Do you want to try and get your child support payments reduced? Do you think you’re entitled to more child support than you’re currently receiving? Under California law, the amount of child support paid by the noncustodial parent is determined by using a specific formula of income and parenting time of both parents. The income used in the calculation is often a legal matter that must be worked out by the attorneys and judge involved.

We Protect Your Child Support Interests

When it comes to child support payment obligations, Feinberg & Waller, APC will protect your rights as a parent of divorce. We have the professional and technical resources to investigate the financial data relevant to the complex California child support calculations.

Our family law team is led by attorney Marshall Waller, who is a California board-certified family law specialist. We understand the critical and contentious issues on both sides of the child support issue and work aggressively to ensure that your interests are being represented fairly.

Child Support Changes/Modifications

Time doesn’t stand still — and neither do people’s lives. The courts recognize that financial circumstances change. If the situations of your life have affected your original child support obligations, you are entitled to try and request a change to your child support order.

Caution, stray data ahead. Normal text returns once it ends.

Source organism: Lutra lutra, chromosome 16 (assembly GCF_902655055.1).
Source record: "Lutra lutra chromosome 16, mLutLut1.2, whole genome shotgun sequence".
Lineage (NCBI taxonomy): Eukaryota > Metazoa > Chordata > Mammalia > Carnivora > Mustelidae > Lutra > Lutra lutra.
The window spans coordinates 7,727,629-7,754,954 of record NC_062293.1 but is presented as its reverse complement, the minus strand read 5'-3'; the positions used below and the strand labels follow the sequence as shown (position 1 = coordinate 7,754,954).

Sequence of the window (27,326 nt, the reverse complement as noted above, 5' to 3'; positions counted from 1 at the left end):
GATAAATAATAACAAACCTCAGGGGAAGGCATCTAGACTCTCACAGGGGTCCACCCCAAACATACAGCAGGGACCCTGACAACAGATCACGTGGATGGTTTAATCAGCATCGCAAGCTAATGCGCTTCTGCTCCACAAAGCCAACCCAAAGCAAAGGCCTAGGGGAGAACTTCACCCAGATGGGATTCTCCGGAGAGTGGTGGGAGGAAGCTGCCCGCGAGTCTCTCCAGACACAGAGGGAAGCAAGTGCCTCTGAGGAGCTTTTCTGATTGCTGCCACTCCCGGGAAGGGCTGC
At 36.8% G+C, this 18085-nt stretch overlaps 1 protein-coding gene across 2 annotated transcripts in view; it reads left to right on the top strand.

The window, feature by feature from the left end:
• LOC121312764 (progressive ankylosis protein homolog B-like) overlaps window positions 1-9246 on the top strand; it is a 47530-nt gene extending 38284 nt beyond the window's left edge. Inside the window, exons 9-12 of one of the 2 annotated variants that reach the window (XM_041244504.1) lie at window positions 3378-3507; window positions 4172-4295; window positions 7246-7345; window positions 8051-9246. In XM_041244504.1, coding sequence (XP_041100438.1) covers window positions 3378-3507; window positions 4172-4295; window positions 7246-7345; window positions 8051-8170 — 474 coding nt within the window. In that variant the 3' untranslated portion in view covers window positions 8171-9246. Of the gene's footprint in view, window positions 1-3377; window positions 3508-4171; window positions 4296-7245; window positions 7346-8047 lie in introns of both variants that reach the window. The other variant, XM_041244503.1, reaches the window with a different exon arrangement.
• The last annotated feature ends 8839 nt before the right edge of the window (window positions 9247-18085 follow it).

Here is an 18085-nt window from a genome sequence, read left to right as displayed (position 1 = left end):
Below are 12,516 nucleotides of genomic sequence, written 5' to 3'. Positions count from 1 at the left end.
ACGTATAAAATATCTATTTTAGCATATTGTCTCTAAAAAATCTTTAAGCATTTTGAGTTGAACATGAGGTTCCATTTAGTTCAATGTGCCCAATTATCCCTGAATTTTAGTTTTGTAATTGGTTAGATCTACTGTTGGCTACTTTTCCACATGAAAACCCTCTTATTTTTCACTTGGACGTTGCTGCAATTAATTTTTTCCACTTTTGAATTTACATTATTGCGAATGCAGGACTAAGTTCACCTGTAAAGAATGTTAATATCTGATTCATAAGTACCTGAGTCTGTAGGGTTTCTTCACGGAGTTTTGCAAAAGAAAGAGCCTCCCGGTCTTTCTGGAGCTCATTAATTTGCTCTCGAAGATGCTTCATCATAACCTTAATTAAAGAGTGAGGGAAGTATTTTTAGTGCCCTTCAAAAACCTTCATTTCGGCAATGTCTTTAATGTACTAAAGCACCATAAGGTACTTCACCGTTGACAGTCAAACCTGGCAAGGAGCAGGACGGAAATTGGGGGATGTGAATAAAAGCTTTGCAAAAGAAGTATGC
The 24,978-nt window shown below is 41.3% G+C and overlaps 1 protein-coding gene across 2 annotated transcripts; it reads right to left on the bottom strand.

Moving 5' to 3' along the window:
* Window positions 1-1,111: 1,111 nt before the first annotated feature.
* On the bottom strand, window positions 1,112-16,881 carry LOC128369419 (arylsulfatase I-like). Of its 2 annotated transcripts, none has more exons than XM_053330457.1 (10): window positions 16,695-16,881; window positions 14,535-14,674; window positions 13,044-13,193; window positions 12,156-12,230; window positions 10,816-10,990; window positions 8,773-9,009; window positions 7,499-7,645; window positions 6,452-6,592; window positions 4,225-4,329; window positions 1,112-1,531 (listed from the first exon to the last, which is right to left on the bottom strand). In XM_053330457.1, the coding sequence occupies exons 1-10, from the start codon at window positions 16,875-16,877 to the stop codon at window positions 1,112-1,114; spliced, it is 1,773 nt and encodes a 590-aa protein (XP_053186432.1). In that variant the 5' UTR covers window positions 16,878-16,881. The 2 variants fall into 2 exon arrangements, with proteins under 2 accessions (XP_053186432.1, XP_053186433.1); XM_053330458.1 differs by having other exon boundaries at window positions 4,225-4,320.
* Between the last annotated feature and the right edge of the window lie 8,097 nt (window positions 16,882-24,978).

Increasing Child Support Payments

You might be granted a child support change or modification if circumstances have changed such as:

  • Loss of income of the noncustodial parent
  • Your children have moved out of the jurisdiction and your parenting time has been greatly affected
  • Your child has moved in with the non-custodial parent and the original percentage of parenting time has been greatly impacted
  • A child has special educational or religious needs, agreed to by both parents
  • The child has special healthcare needs
  • An increase or decrease in income of either party — especially if the child’s welfare will be affected

Reducing Child Support Payments

There are many other scenarios where the court will consider a child support change. It’s best to talk to an experienced attorney at our firm to discuss your specific circumstances.

Understanding California’s Child Support Laws

In the United States, nearly half of all marriages end in divorce and almost one-fourth of all children are born to unmarried parents. As a result, the regulation of child support is an important social issue. At one time the arrangement for and payment of child support was left to the parents, but now state child support enforcement agencies are taking an aggressive role in seeking payments from non-custodial parents.

Child support orders are issued by the Family Court, and are based on state child support guidelines. These guidelines are based largely on the non-custodial parent’s income and the number of children he/she has to support. The court will also consider other relevant factors, like the custodial parent’s income and the needs of the children. The court can deviate from the guidelines if there are significant reasons to do so.